It’s been 90-some years since Oswald de Andrade’s “Manifesto Antropófago” (“Cannibalist Manifesto”), a document that was a watershed in defining a Brazilian art outside of European influence, and extremely influential on Brazil’s ’60s avant-garde. The limits and biases of its bourgeois appeal to the cultures of Indigenous and Afro-Brazilians has been questioned and debated of late by a new generation of artists and intellectuals in Brazil. Gualberto, an artist, and Roffino, a Rail editor, introduce both the importance of the Manifesto and the context of the contemporary rethinking of its legacy. The Rail issue as a whole brings together essays from those engaged in the debate, from Sergio Vaz’s “Anthropophagous Manifesto from the Periphery” to Cripta Djan’s first-hand account of his work as a pixador, a particularly aggressive form of Brazilian tagger.

 

This Is the Black Renaissance” by Ibram X. Kendi, Time

It’s not every day an essay puts a name on a new movement. For his sweeping introduction to a special issue of Time that actually goes so far as to draw up a canon that defines a New Black Renaissance, Kendi gathers together a very large, disparate list of contemporary cultural productions, from Childish Gambino’s This Is America to HBO’s Lovecraft Country to artists Awol Erizku and Amy Sherald (Erizku, oddly, is identified as a painter, even though he’s a photographer who shot the cover for the issue). Kendi’s big claim—that together, these works represent “the third great cultural revival of Black Americans, after the Harlem Renaissance of the 1920s, after the Black Arts Movement of the 1960s and 1970s”—is sure to be both a major reference point going forward and fodder for debate.

 

Deneocolonize Your Syllabus” by Blake Stimson, nonsite

A provocative argument that could be read as being in counterpoint with Kendi, Stimson’s essay makes the case for understanding the important distinction, for cultural theory, between “colonialism” and “neocolonialism.” The latter wasn’t just the continuation of the old colonialism, with its naked imposition of European cultural norms. As theorized by Jean-Paul Sartre and Kwame Nkrumah alike, the concept of neocolonialism was an attempt to understand forms of economic and political domination that worked via shifting towards a rhetoric of recognizing and affirming national cultures, as the United States moved to displace Europe’s influence with its own. The cynical side of this rhetoric has consequences that, Stimson argues, haunt debate about the politics of culture today.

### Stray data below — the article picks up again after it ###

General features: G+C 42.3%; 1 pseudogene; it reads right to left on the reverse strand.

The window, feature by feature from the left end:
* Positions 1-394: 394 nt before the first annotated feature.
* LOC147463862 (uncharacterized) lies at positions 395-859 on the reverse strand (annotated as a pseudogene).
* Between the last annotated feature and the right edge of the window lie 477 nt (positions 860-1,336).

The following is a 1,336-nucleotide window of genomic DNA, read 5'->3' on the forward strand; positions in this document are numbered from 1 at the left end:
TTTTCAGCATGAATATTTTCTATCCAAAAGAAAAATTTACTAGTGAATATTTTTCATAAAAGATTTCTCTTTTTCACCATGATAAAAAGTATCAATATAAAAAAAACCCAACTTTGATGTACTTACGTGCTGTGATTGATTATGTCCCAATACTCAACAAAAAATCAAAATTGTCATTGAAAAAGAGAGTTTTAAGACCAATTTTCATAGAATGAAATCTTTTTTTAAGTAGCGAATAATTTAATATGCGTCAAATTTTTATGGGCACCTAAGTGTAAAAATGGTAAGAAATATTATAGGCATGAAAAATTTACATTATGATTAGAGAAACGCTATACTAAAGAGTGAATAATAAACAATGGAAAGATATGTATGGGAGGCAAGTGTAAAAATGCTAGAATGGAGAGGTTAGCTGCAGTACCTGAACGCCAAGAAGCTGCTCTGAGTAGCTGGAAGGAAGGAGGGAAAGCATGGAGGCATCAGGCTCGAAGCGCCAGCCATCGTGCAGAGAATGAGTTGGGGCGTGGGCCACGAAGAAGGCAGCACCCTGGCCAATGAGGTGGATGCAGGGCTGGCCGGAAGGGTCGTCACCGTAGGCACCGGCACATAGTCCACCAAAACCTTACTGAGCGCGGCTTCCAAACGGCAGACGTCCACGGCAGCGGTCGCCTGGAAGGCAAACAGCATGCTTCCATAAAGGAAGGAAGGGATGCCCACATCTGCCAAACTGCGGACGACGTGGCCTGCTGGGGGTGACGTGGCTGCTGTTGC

The LiveJournal to Sotheby’s Pipeline” by Erin Jane Nelson, Burnaway

A lovely essay by Atlanta-based artist Erin Jane Nelson on what it has meant to be an artist growing up in the age of the art internet. It’s worth the read alone for the anecdote about watching Lucien Smith reverse-engineer his popular paintings by studying what was cool on the art blogs while at Cooper Union. But it’s really worth it just to be reminded of the meaningful creative pathways that the web has opened for artists outside art capitals (and the doors that it has yet to open, too).

 

New Localism” by Jeppe Ugelvig, Spike

Danish curator and critic Ugelvig offers a tour of the ways that global lockdown has led to a new focus on local art scenes, away from frenetic, short-attention span forms of jet-setting art-circuit cosmopolitanism. He quotes art professionals talking about both positive outcomes from this year of forced deceleration (“It’s just like in the 1990s”) and negative ones (“the risk is to become mediocre—namely, curating your circle of friends because private foundations grant money to support the local art scene”).